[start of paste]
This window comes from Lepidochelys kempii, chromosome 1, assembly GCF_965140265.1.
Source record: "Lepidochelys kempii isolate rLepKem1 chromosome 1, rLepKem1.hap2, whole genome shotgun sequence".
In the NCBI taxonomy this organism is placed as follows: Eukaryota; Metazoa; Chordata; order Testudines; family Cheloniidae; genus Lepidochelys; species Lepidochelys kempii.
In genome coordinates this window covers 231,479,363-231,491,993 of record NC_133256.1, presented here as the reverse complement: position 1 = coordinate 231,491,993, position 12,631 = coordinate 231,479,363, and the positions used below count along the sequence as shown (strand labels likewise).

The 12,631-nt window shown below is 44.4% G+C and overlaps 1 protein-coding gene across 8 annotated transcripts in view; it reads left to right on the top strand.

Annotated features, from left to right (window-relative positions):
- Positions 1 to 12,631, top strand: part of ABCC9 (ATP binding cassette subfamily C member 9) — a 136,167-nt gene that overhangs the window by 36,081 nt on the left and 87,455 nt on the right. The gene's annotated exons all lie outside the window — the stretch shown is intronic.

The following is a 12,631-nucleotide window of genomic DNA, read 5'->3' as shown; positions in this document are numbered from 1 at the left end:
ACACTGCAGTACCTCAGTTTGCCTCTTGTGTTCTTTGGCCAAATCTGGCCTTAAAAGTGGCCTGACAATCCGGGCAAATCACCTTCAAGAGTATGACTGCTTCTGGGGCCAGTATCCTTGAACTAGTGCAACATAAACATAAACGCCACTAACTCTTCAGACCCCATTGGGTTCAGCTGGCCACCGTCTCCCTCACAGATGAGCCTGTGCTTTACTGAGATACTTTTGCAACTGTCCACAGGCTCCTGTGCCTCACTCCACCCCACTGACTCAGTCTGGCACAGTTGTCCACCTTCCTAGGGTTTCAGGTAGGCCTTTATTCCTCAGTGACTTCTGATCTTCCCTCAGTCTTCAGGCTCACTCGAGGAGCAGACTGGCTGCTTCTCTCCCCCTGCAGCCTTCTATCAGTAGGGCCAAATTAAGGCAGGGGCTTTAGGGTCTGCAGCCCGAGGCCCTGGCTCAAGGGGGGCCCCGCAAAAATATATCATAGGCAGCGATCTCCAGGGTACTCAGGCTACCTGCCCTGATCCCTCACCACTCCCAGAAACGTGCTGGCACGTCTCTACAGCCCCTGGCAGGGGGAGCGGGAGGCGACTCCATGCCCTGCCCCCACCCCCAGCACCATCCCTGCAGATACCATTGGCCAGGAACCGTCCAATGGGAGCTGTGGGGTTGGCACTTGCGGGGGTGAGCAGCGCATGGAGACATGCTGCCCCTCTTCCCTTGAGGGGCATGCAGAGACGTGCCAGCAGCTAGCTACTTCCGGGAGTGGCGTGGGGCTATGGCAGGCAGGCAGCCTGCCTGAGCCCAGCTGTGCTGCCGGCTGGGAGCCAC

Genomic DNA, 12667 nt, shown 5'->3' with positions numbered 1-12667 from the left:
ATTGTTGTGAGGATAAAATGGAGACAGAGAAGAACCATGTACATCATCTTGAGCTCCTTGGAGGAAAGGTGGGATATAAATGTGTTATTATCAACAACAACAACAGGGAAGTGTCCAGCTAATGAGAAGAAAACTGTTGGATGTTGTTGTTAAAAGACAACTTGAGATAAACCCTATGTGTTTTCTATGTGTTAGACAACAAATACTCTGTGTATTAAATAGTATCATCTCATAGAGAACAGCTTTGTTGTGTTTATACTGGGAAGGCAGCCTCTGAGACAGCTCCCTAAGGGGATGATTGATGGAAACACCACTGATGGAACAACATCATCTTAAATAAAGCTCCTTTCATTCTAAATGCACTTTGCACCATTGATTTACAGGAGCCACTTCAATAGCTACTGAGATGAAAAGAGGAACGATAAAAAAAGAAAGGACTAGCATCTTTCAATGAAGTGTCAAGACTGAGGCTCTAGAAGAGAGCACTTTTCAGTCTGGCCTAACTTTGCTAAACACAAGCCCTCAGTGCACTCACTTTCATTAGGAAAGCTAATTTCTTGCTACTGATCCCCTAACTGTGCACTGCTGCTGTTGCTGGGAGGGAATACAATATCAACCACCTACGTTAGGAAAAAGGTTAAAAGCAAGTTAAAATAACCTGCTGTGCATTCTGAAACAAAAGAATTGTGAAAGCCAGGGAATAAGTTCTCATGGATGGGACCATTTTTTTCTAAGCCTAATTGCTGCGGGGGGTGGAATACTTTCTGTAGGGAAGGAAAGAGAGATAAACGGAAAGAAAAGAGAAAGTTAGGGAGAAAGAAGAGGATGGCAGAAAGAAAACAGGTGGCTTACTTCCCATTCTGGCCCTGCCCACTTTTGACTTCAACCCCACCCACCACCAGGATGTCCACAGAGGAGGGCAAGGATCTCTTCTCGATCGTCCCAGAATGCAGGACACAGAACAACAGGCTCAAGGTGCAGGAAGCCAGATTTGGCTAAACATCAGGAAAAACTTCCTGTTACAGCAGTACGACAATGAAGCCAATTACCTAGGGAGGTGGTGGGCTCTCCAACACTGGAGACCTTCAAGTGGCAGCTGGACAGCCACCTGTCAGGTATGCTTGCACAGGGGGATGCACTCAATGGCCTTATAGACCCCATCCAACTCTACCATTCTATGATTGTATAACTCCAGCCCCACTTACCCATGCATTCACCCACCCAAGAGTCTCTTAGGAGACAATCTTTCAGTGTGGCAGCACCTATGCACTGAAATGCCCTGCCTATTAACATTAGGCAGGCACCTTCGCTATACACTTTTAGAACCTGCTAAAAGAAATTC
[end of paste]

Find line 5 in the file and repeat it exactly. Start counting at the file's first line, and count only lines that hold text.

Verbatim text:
The 12,631-nt window shown below is 44.4% G+C and overlaps 1 protein-coding gene across 8 annotated transcripts in view; it reads left to right on the top strand.